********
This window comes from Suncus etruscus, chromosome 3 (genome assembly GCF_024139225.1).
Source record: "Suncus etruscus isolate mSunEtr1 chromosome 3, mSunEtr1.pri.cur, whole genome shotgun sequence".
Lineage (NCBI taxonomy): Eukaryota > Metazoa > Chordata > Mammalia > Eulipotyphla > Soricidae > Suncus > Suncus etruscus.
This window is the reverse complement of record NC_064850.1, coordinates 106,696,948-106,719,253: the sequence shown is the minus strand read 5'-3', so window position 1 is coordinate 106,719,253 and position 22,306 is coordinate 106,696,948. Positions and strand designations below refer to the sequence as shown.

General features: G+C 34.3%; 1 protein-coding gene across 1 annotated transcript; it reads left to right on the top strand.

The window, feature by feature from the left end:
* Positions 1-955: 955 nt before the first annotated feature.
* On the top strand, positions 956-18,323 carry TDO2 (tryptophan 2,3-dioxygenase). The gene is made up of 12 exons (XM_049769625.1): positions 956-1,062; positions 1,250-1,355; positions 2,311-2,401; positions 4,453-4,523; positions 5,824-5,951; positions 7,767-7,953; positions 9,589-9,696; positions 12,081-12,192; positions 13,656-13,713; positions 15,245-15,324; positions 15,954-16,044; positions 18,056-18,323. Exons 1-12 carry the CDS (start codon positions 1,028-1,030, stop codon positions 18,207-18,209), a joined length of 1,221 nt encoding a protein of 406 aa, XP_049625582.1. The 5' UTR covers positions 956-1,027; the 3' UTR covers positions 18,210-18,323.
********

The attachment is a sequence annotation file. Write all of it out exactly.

This window comes from Suncus etruscus, chromosome 3 (genome assembly GCF_024139225.1).
Source record: "Suncus etruscus isolate mSunEtr1 chromosome 3, mSunEtr1.pri.cur, whole genome shotgun sequence".
Lineage (NCBI taxonomy): Eukaryota > Metazoa > Chordata > Mammalia > Eulipotyphla > Soricidae > Suncus > Suncus etruscus.
This window is the reverse complement of record NC_064850.1, coordinates 106,696,948-106,719,253: the sequence shown is the minus strand read 5'-3', so window position 1 is coordinate 106,719,253 and position 22,306 is coordinate 106,696,948. Positions and strand designations below refer to the sequence as shown.

General features: G+C 34.3%; 1 protein-coding gene across 1 annotated transcript; it reads left to right on the top strand.

The window, feature by feature from the left end:
* Positions 1-955: 955 nt before the first annotated feature.
* On the top strand, positions 956-18,323 carry TDO2 (tryptophan 2,3-dioxygenase). The gene is made up of 12 exons (XM_049769625.1): positions 956-1,062; positions 1,250-1,355; positions 2,311-2,401; positions 4,453-4,523; positions 5,824-5,951; positions 7,767-7,953; positions 9,589-9,696; positions 12,081-12,192; positions 13,656-13,713; positions 15,245-15,324; positions 15,954-16,044; positions 18,056-18,323. Exons 1-12 carry the CDS (start codon positions 1,028-1,030, stop codon positions 18,207-18,209), a joined length of 1,221 nt encoding a protein of 406 aa, XP_049625582.1. The 5' UTR covers positions 956-1,027; the 3' UTR covers positions 18,210-18,323.